The Martyrdom was presumably written in Rome, probably for the shrine where Susanna was venerated in the titulus Gai, as is clear from the topographical precision displayed by the author in his description of the location in the regio VI of the house of Pope Gaius, who is clearly identified with the founder of the titulus. According to our Martyrdom and other late antique sources (see S00892), Susanna’s place of veneration was more precisely situated on the Alta Semita, before the forum Sallustii, near the baths of Diocletian, in a place called ad duas domos. It seems plausible that the hagiographer’s description of two brothers, Gaius and Gabinius, and their two houses, where Susanna lived and died, was meant to provide an explanation of this toponym, and of the origins of the titulus Gai. It is generally accepted that the titulus Gai, attested in 499 (E02744), should be identified with the titulus sanctae Susannae attested in 595 (Gregory the Great, Register 5.57: E06362) and in the 7th century (e.g. E01701). Although worthy of note, the fact that the titulus was apparently named after Susanna only in the 6th century does not constitute proof, as underlined by Diefenbach, that her cult only developed at that period. The Martyrdom says that Susanna was buried in a crypt in the cemetery of Alexander iuxta civitatem Figlinas, but there is no other evidence to corroborate this. The Martyrdom was written in Late Antiquity at an uncertain date. It is attested in an 8th century manuscript fragment and used by Ado in his martyrology in the 9th century. Moreover, it should have been composed after around 450 at the earliest, since it made use of the Martyrologium Hieronymianum (the earliest commonly accepted dating of its earliest form being around 450). Indeed, while it is rare to find clear evidence of martyrdom accounts using the Martyrologium, Duchesne has shown that the Martyrdom made use of the entry on 1 October, to create the characters Alexander, Praepidigna and Cutia on the basis of a corrupted entry on that day: see E04973 and Duchesne 1916. Moreover, parallels have been underlined with the martyrdoms of Sebastianus (E02512) and Caecilia (E02519), which can be dated broadly to the 5th and 6th centuries, but which Lanéry more precisely attributes to Arnobius the Younger and places between 430 and 450 (on these parallels and others see Lanzoni, Praet). Narrative contacts with Caecilia’s martyrdom are particularly remarkable, and perhaps relate to the fact that Caecilia, Valerianus and Tiburtius, main characters of that martyrdom account, are found in the Martyrologium Hieronymianum on the same day as Susanna’s (11 August, E04915). As argued by Delehaye, the addition of these characters on Susanna’s feast day probably resulted from the confusion of a Tiburtius venerated on 11 August, with the Tiburtius found in Caecilia’s martyrdom, already venerated with Caecilia on 14 April. Knowing that the hagiographer borrowed from the Martyrologium for other purposes, the fact that these names were attached to Susanna’s makes borrowings from Caecilia’s martyrdom all the more plausible. Lanéry (followed by Lapidge) also suggests, summarising earlier hypotheses, that the Martyrdom should be dated after 450, but before the first edition of the Liber Pontificalis in the 6th century. Indeed, scholars have hypothesised that the first edition of Pope Gaius’ biography (E00392) may have taken the information that Gaius was a relative of Diocletian from the Martyrdom. Nevertheless, it remains uncertain whether there is any contact between the Martyrdom and the biography, since such information about Gaius could have been easily obtained independently. Perhaps more worthy of note is the fact that the first edition of the biography and the Martyrdom do not present Gaius as a martyr, in contrast to the second edition (around 550, see again E00392), which also states that Gaius had a brother, Gabinius, whose daughter was named Susanna. It is thus possible that the author of the Martyrdom wrote before 550, when the Liber Pontificalis may have made use of it for its description of Gaius’ family, and when it first described him as a martyr in contrast to previous sources.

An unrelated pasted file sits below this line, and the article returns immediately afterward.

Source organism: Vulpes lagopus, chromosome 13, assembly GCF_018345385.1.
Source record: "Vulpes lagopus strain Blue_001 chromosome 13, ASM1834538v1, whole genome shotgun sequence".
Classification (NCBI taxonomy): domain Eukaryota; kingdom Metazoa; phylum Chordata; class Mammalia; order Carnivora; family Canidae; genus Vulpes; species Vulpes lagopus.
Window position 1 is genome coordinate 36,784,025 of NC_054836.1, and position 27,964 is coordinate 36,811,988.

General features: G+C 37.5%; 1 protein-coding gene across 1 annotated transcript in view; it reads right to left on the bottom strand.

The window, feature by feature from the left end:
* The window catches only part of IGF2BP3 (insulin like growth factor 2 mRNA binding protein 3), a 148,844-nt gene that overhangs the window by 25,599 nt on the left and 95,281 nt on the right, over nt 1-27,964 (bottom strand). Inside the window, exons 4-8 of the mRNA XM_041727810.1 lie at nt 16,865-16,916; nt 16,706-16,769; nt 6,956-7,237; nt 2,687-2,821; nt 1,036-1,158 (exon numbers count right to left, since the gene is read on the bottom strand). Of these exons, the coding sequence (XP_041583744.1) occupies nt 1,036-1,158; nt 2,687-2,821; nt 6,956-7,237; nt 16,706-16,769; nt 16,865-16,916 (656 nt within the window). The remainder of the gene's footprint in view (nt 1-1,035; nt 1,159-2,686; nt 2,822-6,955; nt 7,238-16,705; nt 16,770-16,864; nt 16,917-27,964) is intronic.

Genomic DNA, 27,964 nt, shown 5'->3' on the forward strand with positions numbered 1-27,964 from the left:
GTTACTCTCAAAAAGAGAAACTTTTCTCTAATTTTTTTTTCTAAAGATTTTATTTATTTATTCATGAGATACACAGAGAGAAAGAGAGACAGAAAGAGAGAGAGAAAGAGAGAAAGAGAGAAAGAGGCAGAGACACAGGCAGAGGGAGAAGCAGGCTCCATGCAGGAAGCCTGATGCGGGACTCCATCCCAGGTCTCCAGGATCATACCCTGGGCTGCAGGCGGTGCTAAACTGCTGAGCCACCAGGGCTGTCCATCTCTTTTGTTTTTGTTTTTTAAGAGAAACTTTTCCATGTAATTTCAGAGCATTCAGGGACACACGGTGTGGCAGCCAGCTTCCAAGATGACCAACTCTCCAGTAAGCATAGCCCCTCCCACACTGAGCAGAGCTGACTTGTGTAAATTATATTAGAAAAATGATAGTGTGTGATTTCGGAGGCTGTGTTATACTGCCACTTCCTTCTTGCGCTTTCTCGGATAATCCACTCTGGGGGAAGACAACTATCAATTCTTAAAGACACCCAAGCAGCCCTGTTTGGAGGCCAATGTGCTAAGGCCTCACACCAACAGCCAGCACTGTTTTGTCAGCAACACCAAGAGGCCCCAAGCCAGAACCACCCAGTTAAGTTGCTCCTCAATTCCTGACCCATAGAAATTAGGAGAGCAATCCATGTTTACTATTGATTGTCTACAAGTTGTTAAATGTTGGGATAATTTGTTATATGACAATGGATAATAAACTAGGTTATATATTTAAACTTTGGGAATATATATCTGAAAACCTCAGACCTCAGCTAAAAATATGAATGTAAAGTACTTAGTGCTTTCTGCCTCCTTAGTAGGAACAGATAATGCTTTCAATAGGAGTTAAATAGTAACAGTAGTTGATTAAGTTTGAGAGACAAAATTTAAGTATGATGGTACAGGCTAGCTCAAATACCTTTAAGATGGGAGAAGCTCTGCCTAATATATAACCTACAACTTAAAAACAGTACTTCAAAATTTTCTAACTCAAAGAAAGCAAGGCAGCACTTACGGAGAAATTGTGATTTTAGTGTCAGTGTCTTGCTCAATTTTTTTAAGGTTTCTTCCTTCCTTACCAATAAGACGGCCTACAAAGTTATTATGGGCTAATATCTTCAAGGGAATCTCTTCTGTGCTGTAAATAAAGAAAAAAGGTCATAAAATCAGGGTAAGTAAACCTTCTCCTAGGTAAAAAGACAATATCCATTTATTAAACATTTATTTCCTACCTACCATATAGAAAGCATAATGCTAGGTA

Editions (BHL 7937): Mombritius, B., Sanctuarium seu vitae sanctorum, 2 vols. with additions and corrections by A. Brunet and H. Quentin (Paris, 1910), II, 553-559. The original edition was published c. 1480. Acta Sanctorum, Febr. III, 61-64 and Aug., II, 631-632. Translation: Lapidge, M., The Roman Martyrs: Introduction, Translations, and Commentary (Oxford, 2018), 272-286. Further reading: Acta Sanctorum, Nov. II: Pars posterior qua continetur Hippolyti Delehaye Commentarius perpetuus in Martyrologium Hieronymianum ad recensionem Henrici Quentin O. S. B. (Brussels, 1931): 11 August. Diefenbach, S., Römische Errinnerungsräume: Heiligenmemoria und kollektive Identitäten im Rom des 3 bis 5. Jahrhunderts n. Chr, (Berlin-New York, 2007), 338-341. Duchesne, L., “Les légendes de l’Alta Semita”, Mélanges d’archéologie et d’histoire 36 (1916), 27-56, esp. 33-42. Lanéry, C., "Hagiographie d'Italie (300-550). I. Les Passions latines composées en Italie”, in: Philippart, G. (ed.), Hagiographies. Histoire internationale de la littérature hagiographique latine et vernaculaire en Occident des origines à 1550, vol. V (Turnhout, 2010), 15-369, at 148-154 (with further bibliography). Lanzoni, F., “I titoli presbiterali di Roma antica nella storia e nella leggenda”, Rivista di archeologia cristiana, 2 (1925), 228-257. Lapidge, M., The Roman Martyrs: Introduction, Translations, and Commentary (Oxford, 2018), 270-272. Praet, D., “Susanna, the Fathers and the Passio Sereni (BHL 7595-6): Sexual Morals, Intertextuality and Early Christian Self-Definition”, Journal of Ancient Christianity 14:3 (2010), 556-580.